In milit. lang. To stand in the ranks or under arms, to fight: quisque uti steterat, jacet obtinetque ordinem, Plaut. Am. 1, 1, 86: ut sustinere corpora plerique nequeuntes arma sua quisque stantes incumberet, Sall. ap. Serv. Verg. A. 9, 229 (H. 3, 72 Dietsch): cum milites a mane diei jejuni sub armis stetissent defatigati, Auct. B. Afr. 42, 3: primo haud impari stetere acie, Liv. 26, 44: in Asia totius Asiae steterunt vires, id. 37, 58: in acie, Auct. B. Hisp. 28 fin.: pars acie stabat, Auct. B. Afr. 51, 6: stetit acies in armis, Sen. Phoen. 389; cf.: stetit ordine certo Infelix acies, Luc. 7, 2, 16.

Pregn., to stand firm in fight, stand one's ground, maintain the contest (opp. abjecto scuto fugere), Cic. Tusc. 2, 23, 54; cf.: in acie stare ac pugnare (opp. in castra refugere), Liv. 22, 60, 25: Tarquiniensis, novus hostis non stetit solum, sed etiam ab suā parte Romanum pepulit, id. 2, 6, 11: comminus, Caes. B. C. 1, 47: inque gradu stetimus, certi non cedere, Ov. M. 9, 43; cf.: contra leonem, Spart. Carac. 5.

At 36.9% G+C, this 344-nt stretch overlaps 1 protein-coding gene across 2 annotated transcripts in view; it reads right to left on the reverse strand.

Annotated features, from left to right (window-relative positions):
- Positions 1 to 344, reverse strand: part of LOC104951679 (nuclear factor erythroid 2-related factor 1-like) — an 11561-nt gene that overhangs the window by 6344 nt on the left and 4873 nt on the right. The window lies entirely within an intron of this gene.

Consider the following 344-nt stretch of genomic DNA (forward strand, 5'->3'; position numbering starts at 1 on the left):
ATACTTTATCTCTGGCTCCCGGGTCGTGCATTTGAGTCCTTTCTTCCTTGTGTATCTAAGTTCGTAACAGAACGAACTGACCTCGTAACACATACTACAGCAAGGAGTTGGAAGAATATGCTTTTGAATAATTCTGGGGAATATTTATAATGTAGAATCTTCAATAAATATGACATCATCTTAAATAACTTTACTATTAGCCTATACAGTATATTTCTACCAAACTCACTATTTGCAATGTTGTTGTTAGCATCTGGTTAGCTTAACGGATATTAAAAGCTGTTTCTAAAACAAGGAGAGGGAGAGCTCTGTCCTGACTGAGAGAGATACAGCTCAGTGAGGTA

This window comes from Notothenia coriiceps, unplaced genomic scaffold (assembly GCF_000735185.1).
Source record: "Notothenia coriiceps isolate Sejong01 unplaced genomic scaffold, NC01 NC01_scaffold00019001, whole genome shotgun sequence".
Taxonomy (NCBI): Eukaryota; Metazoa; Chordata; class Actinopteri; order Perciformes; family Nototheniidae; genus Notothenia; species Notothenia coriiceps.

Transf., of a battle, to last, hold out, continue (a favorite expression of Livy): ibi aliquamdiu atrox pugna stetit, Liv. 29, 2: diu pugna neutro inclinata stetit, id. 27, 2: ita anceps dicitur certamen stetisse, id. 8, 38: primo stetit ambiguā spe pugna, id. 7, 7.

Nautical t. t., to lie, to lie or ride at anchor: ante hostium portus in salo stare, Liv. 37, 16; Auct. B. Afr. 62: naves regiae in sinu Maliaco, Liv. 36, 20: classis instructa in portu, id. 37, 11: classis in salo ad Leptim, Auct. B. Afr. 62, 4: litore puppes, Verg. A. 6, 901.

Of servants, to stand, wait, attend (very rare): neque pueri eximiā facie stabant, C. Gracch. ap. Gell. 15, 12, 2: sto exspectans, si quid mihi imperent, Ter. Eun. 3, 5, 46: ad cyathum et vinum, Suet. Caes. 49; cf.: ad pedes, id. Galb. 22.